The model portfolio has produced $7,174 in gains, which is similar to that of a pure S&P 500 exposure, but with less volatility and less tail risk, due to increased diversification.
Dollar-cost averaging into the pure S&P 500 index, inclusive of dividends, would have resulted in $7,583 in gains, in exchange for more volatility and risk concentration. The primary benchmark, a 2050 multi-asset target date fund, produced only $5,412 in gains with a similar risk profile as the model portfolio. The MSCI EAFE ex-USA developed market total return index would have produced only $3,710 in gains.
Since inception, the primary drivers of strong returns for the model portfolio were precious metals (both the metals and the miners), good overall stock selection, and using a counter-cyclical strategy. Some of the laggard areas included maintaining some T-bills in the portfolio, and having international exposure, as international stocks have generally lagged the S&P 500 over the past two years.
Primary Retirement Portfolio
My retirement portfolio consists of index funds that automatically rebalance themselves regularly, and I rarely make changes.
Here’s the allocation today:
From 2010 through 2016, this account was aggressively positioned with 90% in equities and enjoyed the long bull market.
Starting in 2017, in order to preserve capital, I dialed my equity allocation down to 60% (40% domestic, 20% foreign) and increased allocations to short-term bonds and cash to 40%. This was due to higher stock valuations and being later in the market cycle more generally.
After equities took a big hit in Q1 2020, I shifted some of the bonds back to equities, and it is now 71% equities (46% domestic, 25% foreign), and short-term bonds and cash is now down to 29%. For my TSP readers, this is equivalent to the 2040 Lifecycle Fund.
This is an example of a portfolio strategy that takes a rather hands-off approach but that still makes a tactical adjustment every few years if needed, based on market conditions, which reduces volatility and makes the retirement account feel less like a casino than many indices these days.
This employer-based retirement account is limited to a very small number of funds to invest in, so my flexibility is limited compared to my other accounts. I would, for example, have 10% precious metal exposure in this one in place of some of the bonds if I had that option.
Other Model Portfolios and Accounts
I have three other real-money model portfolios that I share within my premium research service, including:
- Fortress Income Portfolio
- ETF-Only Portfolio
- No Limits Portfolio
Plus I have larger personal accounts at Fidelity and Schwab that I use to complement my retirement account, and I share those within the service as well.
The No Limits Portfolio was started this summer and is doing particularly well, partly due to its inclusion of a 5% initial allocation to the Grayscale Bitcoin Trust as a partially uncorrelated diversifier. This portfolio was started with $100,000 in capital and no new funds are added, and unlike the M1 platforms, it has the capacity to invest in some OTC securities:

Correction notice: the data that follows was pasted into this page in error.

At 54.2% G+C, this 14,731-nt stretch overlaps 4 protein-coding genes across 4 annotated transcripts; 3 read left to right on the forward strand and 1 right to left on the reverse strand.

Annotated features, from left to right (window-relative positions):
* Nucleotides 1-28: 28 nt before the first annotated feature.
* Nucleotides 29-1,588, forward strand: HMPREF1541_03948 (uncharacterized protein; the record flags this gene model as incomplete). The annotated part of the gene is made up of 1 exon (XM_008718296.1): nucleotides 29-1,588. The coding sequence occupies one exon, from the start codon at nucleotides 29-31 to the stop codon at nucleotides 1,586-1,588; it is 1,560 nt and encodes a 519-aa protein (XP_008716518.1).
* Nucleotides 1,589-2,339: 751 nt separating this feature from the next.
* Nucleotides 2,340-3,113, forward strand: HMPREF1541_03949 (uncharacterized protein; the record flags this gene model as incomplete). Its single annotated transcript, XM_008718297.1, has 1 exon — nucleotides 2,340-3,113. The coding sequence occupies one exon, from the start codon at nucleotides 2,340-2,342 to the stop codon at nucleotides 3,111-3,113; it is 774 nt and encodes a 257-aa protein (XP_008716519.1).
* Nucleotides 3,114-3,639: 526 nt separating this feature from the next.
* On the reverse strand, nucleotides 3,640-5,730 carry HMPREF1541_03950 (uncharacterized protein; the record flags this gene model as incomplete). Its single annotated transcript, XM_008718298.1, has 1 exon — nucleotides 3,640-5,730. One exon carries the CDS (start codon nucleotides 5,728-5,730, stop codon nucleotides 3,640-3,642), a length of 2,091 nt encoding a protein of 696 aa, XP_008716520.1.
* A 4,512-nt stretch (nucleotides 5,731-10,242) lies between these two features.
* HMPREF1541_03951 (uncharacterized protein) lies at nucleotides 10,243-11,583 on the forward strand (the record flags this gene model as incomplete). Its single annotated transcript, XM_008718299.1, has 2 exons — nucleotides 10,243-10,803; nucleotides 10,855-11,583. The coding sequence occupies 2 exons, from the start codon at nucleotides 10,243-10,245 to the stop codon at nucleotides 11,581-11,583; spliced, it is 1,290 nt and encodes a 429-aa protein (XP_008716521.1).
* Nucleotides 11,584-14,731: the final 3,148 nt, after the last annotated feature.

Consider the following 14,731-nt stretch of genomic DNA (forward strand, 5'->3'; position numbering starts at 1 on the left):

It shows the power of blending various assets, including domestic stocks, foreign stocks, and small stakes in alternatives like Bitcoin, while maintaining a defensive element with gold and Treasury securities as well.
Many stocks, precious metals, and Bitcoin were the leaders in this portfolio. Treasuries, cash, and energy stocks have been some laggard areas.
As a recap, there are some important relationships to keep in mind for inflation in its various forms.
Monetary inflation, meaning a rapid increase in the broad money supply, is driven either by an increase in bank lending or large fiscal deficits that are monetized by the central bank. Whether this leads more to asset price inflation or consumer price inflation depends on a few variables.
Interest rates: When interest rates rise, it puts downward pressure on most asset prices, as we saw in the inflationary decade of the 1970’s. When interest rates remain low, then monetary inflation remains a good environment for asset prices, as we saw in the inflationary decade of the 1940’s. Some financial assets, like gold and silver, tend to do well in either environment, as long as inflation-adjusted interest rates remain low, whereas stocks and bonds are more tied to nominal interest rates. Some stock industries can also go against the trend by benefiting from higher rates, like banks.
Pendulum swings: Whenever the balance of power favors the wealthy, due to some combination of offshoring, automation, and the political consensus as we’ve had for a while, then monetary inflation is more likely to translate into asset price inflation. Whenever the balance of power shifts towards labor, due to labor onshoring, labor organization, and/or a change in the political consensus, then monetary inflation is more likely to translate into consumer price inflation. This is largely connected to wage increases or lack thereof, as well as the size and scope of government transfer payments and tax policy.
Commodity scarcity: When commodities are abundant, with supply outpacing demand, it keeps input costs low and puts downward pressure on consumer price inflation. When commodities are scarce, with demand outpacing supply, input costs start to rise and it puts upward pressure on consumer price inflation. In recent decades, we’ve spent most of the time in a period of commodity abundance.
As monetary inflation likely continues, navigating the next 5 years in terms of portfolio management will depend in part on analyzing these variables to see where that money will end up.